A short sale is a home that is on the market, likely at a discount. It’s a way for the seller to avoid a foreclosure, and for buyers to find a bargain. When you make an offer on a home that is listed as a short sale, it is important to understand that the lender of record must approve the sale price. A homeowner under financial distress that owes more for a mortgage than the home is worth might consider a short sale.
Getting Your Short Sale Mortgage
Buying a short sale is all about timing. You will want to have pre-approval for a mortgage before you make an offer so that you know exactly what you can afford. It takes longer to purchase a home through a short sale than it does to purchase one traditionally. As the buyer, get your finances in order and be prepared to wait as the deal goes through.
Understanding the Short Sale
It will help to work with a mortgage lender that understands the short sale process. Both the seller and the lender are losing out financially, and it takes some negotiation with the lender for most deals to go through. The buyer doesn’t have to do anything different when buying a short sale, but usually needs to wait longer for the house closing to go through. A seller that is underwater on their mortgage and wants to avoid a foreclosure is a good candidate to sell their home in a short sale.
Find a Good Real Estate Agent
When you are looking for a home that is offered in a short sale, your real estate agent is essential to the process. Find a real estate agent that you feel comfortable working with, and who can explain the short sale process to you. It is important to uncover if there are any lienholders on the property you want to purchase, and uncover how much the seller owes the mortgage company for the property.
Get the Home Inspected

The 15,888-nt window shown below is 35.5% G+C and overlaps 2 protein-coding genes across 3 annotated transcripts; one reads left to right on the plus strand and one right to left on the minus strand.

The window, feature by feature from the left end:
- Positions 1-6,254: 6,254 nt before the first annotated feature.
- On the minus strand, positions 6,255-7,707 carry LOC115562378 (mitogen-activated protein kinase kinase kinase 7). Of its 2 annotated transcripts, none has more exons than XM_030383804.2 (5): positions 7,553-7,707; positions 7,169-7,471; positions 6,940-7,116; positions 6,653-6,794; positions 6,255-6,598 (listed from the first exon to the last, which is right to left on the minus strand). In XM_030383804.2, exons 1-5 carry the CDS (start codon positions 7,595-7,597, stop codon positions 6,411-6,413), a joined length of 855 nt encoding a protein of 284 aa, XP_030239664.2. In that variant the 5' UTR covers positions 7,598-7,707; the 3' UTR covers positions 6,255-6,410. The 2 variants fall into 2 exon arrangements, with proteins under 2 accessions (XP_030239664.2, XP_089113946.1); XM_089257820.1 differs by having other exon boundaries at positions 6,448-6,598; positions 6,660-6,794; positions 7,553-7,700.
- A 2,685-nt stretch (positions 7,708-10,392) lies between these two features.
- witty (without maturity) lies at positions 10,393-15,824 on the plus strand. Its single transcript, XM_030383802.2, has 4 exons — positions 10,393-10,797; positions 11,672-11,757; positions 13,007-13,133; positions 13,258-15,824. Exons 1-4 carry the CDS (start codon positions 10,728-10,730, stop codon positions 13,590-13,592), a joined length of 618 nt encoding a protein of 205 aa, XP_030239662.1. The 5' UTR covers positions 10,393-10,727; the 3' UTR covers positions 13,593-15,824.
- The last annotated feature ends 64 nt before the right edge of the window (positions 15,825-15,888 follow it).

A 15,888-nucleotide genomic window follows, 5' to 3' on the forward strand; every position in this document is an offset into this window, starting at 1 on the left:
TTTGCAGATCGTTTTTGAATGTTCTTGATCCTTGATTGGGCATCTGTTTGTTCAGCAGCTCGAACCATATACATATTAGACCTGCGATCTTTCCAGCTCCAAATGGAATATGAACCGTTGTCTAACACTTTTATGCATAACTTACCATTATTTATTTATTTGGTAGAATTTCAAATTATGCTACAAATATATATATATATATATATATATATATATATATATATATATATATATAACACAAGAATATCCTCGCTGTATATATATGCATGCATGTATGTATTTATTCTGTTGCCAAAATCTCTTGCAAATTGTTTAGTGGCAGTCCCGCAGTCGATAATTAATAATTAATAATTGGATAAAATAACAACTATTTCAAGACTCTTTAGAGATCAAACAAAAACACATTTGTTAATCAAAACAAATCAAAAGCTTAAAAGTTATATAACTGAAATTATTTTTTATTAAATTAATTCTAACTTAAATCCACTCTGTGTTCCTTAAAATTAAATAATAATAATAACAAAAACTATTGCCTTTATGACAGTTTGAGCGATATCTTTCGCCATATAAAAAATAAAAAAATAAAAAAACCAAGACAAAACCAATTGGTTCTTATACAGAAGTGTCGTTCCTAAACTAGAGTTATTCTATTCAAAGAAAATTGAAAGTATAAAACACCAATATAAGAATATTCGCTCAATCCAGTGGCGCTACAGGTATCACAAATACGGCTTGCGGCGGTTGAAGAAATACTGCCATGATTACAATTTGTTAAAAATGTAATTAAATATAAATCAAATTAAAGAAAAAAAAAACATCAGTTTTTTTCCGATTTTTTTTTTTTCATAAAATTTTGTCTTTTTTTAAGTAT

By purchasing a home through a short sale, you are buying the home “as-is”. It is vital to get a thorough inspection done on the home so that you know what you are getting into. A home listed for short sale is often in better condition than one in foreclosure, but an inspection is the only way to know about any problems. Once you make an offer on a short sale, you don’t get to negotiate a lower price if the inspection goes poorly. The seller is supposed to let you know if there are any issues with the home, but this may not be the case.
Lienholders and the Closing Process
If there are lienholders involved with the property, the closing process takes longer. Each lienholder will need to release their hold in order for the sale of the home to go through. Although the lender may accept the sale price, an analysis must be done to make sure the home is worth less than the seller owes on the home. In addition, the seller must show that they are in financial hardship, including proof of income, assets and tax forms. The closing process takes longer than a traditional closing to ensure that all lien holders are taken care of and the property can be cleanly transferred to you, the new owner.
At Mid-America Mortgage, we work with all types of buyers, including those interested in purchasing a home offered for short sale. Learn more about the short sale process and how we can provide you with the mortgage services you need. Contact us today at 573-875-1100 and see what your options are.